SANTA ANA, Calif. (KABC) -- Gov. Gavin Newsom stood his ground on the state's mask mandate for students in schools as he faces a lawsuit from the O.C. Board of Education, whom he described as heading in the same direction as states like Florida.
The board is suing Newsom, claiming his mandate requiring all students K -12 to wear masks indoors is a burden on children.
The governor, who visited schools in San Bernardino on Friday, shrugged it off and had this to say about the legal action:
"We will hold firm in terms of those recommendations that are aligned with the CDC and aligned with the American Academy of Pediatrics, which I am more interested in their counsel and advice than respectfully those that are seeking to move in the direction of Florida and other states," he said.
Florida is among the states leading the nation new COVID infections.
Newsom said the mask mandate is critical to limiting spread of COVID-19 and keeping campuses open.
"We want to keep our kids safe,'' he said. "We want them back in person for in-person instruction. We don't want our kids back on Zoom school.''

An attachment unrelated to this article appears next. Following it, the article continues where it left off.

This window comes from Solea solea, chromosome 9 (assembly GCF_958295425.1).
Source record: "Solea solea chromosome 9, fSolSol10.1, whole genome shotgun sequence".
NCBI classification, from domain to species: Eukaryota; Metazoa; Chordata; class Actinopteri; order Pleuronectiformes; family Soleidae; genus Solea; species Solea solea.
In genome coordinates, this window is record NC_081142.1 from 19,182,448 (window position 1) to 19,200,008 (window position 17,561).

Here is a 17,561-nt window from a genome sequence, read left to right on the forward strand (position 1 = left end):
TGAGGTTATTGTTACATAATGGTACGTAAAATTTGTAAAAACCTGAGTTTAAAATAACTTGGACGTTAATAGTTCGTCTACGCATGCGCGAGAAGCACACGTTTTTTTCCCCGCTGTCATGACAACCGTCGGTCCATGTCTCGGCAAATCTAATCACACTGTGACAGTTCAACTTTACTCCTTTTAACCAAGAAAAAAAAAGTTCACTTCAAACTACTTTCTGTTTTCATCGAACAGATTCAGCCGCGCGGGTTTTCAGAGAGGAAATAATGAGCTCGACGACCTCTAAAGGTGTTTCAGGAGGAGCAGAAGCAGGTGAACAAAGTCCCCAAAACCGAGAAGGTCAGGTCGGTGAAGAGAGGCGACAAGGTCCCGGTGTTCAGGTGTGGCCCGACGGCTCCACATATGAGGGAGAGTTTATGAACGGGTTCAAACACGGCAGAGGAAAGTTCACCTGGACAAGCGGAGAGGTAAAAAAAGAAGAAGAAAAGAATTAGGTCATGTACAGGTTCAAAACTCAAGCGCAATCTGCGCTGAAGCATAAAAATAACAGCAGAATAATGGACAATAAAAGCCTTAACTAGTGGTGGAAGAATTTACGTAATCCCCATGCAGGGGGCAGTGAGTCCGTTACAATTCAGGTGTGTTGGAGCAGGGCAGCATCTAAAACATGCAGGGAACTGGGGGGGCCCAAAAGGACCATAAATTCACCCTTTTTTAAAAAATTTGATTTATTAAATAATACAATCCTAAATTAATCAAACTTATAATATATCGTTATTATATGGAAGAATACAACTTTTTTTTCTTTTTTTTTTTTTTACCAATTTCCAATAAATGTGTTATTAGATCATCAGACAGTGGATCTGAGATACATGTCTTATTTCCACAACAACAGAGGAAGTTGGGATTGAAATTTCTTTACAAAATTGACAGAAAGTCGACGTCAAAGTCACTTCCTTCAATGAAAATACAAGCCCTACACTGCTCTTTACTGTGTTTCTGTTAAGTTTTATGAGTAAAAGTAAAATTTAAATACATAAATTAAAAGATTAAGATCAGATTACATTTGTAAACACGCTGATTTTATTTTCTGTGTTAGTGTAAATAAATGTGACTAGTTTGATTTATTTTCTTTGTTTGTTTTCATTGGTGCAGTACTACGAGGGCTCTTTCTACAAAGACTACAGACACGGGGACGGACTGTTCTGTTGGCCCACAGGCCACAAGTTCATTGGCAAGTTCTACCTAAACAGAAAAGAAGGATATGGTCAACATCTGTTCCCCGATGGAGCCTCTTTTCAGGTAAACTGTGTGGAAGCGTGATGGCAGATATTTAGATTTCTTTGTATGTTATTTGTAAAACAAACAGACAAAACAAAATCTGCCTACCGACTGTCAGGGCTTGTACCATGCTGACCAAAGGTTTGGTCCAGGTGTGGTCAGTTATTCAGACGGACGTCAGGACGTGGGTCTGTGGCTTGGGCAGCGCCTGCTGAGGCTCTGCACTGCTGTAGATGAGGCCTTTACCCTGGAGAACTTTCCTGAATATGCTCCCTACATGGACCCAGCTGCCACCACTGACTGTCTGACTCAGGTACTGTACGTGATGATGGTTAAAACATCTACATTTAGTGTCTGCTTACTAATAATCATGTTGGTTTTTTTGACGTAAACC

The O.C. Board of Education voted earlier this week to sue over the mask mandate, challenging Newsom's ongoing assertion of emergency rule-making powers due to the coronavirus pandemic.
"When necessary, the board will fight to protect the health, safety and welfare of our county's kids at school. Unfortunately, with the governor's most recent action to force Orange County's children, even those as young as 5 and 6 years old, to endure an academic year covering their faces for hours on end, the time to fight has come again,'' according to a statement posted on the board's website.
The board asserted that school children in general "are neither at risk from COVID-19 nor likely to spread it,'' a claim disputed by some local medical experts.
Dr. Dan Cooper of UC Irvine's Institute for Immunology, who has been active in the university's COVID-19 pandemic research, called the assertion "a falsehood.''
"We've learned that children are at risk of COVID. Yes, it's a milder disease, but to say they're not at risk is a crime. It's a lie,'' Cooper told City News Service, adding that kids are also able to spread the virus.
Andrew Noymer, an epidemiologist and UC Irvine professor of population health and disease prevention, also disputed the Board of Education's claims.
"Kids spread COVID, there's no doubt about it,'' Noymer told CNS. "It's true they are not as much at risk of symptomatic infection, but that's not the point. The state mask mandate is sound, and I'd much rather see kids in school than at home for a second year.''
City News Service contributed to this report.